The first big choice of the day- Midnite Disturbers at the small Jazz and Heritage stage – an all-star lineup of musicians from New Orleans (Kevin O’Day, Stanton Moore, Roger Lewis, Skerik, Ben Ellman, Shamarr Allen, Trombone Shorty, Big Sam, Corey Henry, Mark Mullins, Matt Perrine) who despite playing rarely together demonstrate the uniqueness of the New Orleans musical community, the knowledge of repertoire and I guess for that reason they can all play together and sound better rehearsed than most bands. Don’t know who the best horn player in the city is, but pretty sure he was on that stage. They all wore their personalized Disturber uniforms – a black tee shirt with red lettering that reads “listen to” followed by the name of someone who influenced them. The most touching was Mark Mullins’ which read, “listen to Brian O’Neill” his Bonerama bandmate who died way too soon. It was great music that mandated staying the full set.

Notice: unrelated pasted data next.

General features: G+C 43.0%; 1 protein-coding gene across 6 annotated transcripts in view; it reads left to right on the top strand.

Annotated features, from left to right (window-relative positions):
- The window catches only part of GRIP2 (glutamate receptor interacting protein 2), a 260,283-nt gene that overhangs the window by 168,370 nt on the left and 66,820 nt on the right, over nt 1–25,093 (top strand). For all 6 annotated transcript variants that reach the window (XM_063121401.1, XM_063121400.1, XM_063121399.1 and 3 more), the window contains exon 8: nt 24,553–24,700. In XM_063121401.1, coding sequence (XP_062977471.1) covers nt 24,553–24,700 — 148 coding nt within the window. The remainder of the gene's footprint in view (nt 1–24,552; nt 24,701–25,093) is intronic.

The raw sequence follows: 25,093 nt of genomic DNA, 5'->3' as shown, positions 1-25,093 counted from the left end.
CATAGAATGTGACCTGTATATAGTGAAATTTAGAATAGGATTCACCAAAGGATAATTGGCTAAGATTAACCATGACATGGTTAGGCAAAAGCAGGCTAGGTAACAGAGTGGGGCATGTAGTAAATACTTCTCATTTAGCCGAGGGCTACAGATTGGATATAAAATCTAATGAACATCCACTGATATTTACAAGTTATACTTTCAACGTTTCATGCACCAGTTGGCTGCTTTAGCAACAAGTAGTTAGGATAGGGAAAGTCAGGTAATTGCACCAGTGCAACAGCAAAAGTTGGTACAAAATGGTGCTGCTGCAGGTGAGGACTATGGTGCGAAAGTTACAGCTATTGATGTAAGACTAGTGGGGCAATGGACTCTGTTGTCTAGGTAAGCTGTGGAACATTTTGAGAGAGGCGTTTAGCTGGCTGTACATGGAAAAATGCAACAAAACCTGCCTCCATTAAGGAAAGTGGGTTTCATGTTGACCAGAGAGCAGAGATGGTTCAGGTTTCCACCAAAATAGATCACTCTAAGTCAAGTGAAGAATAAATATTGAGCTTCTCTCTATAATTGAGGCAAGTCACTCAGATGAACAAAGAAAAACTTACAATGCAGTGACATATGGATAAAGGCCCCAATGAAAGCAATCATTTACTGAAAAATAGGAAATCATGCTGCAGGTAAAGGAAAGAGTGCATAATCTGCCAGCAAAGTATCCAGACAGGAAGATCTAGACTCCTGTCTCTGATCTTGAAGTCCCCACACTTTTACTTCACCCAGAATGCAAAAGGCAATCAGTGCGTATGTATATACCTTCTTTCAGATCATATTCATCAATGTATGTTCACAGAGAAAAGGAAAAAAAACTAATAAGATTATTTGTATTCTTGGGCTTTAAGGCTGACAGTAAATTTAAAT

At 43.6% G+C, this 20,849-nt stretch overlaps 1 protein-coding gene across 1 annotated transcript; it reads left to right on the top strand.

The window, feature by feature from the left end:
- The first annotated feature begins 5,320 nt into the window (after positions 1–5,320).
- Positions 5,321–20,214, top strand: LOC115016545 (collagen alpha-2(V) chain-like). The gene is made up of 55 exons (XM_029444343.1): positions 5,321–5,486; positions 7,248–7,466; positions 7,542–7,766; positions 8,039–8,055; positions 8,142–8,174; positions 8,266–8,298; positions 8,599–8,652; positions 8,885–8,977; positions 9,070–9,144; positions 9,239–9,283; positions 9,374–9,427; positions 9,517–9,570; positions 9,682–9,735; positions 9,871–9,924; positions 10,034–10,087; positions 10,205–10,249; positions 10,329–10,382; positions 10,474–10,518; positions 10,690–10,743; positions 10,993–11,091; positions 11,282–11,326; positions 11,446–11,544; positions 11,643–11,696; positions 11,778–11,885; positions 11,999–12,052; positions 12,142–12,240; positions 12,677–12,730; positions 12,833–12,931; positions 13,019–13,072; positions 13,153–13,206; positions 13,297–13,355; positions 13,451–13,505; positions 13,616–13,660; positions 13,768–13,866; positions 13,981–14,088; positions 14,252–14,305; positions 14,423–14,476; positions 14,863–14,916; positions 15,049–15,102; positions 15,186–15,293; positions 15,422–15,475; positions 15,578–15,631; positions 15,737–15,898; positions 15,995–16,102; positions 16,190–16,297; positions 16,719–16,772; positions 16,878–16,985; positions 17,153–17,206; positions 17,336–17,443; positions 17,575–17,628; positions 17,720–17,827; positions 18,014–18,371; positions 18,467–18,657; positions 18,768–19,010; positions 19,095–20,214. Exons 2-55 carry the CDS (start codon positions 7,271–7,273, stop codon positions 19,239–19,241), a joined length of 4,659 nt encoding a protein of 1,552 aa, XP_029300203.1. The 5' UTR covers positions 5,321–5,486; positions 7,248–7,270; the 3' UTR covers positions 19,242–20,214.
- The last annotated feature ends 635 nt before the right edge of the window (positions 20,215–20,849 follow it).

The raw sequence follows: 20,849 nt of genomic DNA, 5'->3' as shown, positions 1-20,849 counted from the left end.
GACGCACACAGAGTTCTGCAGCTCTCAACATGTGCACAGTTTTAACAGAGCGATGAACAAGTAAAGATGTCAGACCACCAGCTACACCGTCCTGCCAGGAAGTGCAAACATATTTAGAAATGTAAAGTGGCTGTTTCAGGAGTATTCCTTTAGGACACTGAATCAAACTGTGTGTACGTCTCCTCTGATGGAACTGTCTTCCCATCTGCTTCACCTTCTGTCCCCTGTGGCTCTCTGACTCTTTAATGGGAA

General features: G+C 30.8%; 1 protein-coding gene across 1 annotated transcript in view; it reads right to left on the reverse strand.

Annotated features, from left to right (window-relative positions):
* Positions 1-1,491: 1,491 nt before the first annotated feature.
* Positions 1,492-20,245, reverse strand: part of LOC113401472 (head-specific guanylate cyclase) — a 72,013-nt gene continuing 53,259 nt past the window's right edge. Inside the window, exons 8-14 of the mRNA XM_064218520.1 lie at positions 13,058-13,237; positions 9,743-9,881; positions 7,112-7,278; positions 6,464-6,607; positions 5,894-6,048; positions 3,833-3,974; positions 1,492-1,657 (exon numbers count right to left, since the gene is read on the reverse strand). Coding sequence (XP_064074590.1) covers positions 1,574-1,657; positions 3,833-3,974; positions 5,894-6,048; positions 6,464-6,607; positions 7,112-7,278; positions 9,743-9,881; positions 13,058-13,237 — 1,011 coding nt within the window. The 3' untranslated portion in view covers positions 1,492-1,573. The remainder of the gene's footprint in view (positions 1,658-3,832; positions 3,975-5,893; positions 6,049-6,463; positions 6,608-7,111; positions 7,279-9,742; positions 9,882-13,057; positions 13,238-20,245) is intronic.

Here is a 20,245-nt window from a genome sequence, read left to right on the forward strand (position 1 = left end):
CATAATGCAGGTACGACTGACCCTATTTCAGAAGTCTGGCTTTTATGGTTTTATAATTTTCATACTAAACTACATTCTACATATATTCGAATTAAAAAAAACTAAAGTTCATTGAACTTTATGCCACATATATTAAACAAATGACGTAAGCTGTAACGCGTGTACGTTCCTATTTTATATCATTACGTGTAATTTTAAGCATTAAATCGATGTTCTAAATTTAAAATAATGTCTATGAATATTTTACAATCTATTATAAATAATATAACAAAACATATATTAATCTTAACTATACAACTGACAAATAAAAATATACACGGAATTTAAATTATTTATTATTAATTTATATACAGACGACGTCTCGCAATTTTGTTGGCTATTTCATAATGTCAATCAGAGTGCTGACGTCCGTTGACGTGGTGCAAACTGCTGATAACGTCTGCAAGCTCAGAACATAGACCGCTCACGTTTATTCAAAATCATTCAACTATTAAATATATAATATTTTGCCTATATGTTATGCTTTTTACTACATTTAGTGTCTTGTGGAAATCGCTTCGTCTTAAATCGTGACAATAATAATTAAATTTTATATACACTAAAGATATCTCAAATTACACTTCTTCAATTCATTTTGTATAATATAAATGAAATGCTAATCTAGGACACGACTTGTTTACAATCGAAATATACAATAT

Amos Lee was the next “must see.” Lee had the Gentilly stage grooving with his gentle vocals, full band with horns, and backup singers (including Mutlu, another Philadelphia based singer songwriter). It was well worth staying the full set. A quick stop in the Blues Tent, where for once the crowds weren’t spilling out the door, to see Alvin Youngblood Hart’s Muscle Theory, a dose of heavy blues. Had to miss John Boutte who packed the Jazz Tent as usual. Drew tears with many of his songs and closed with new New Orleans anthem “The Treme Song” which had everyone on their feet and dancing in the aisles.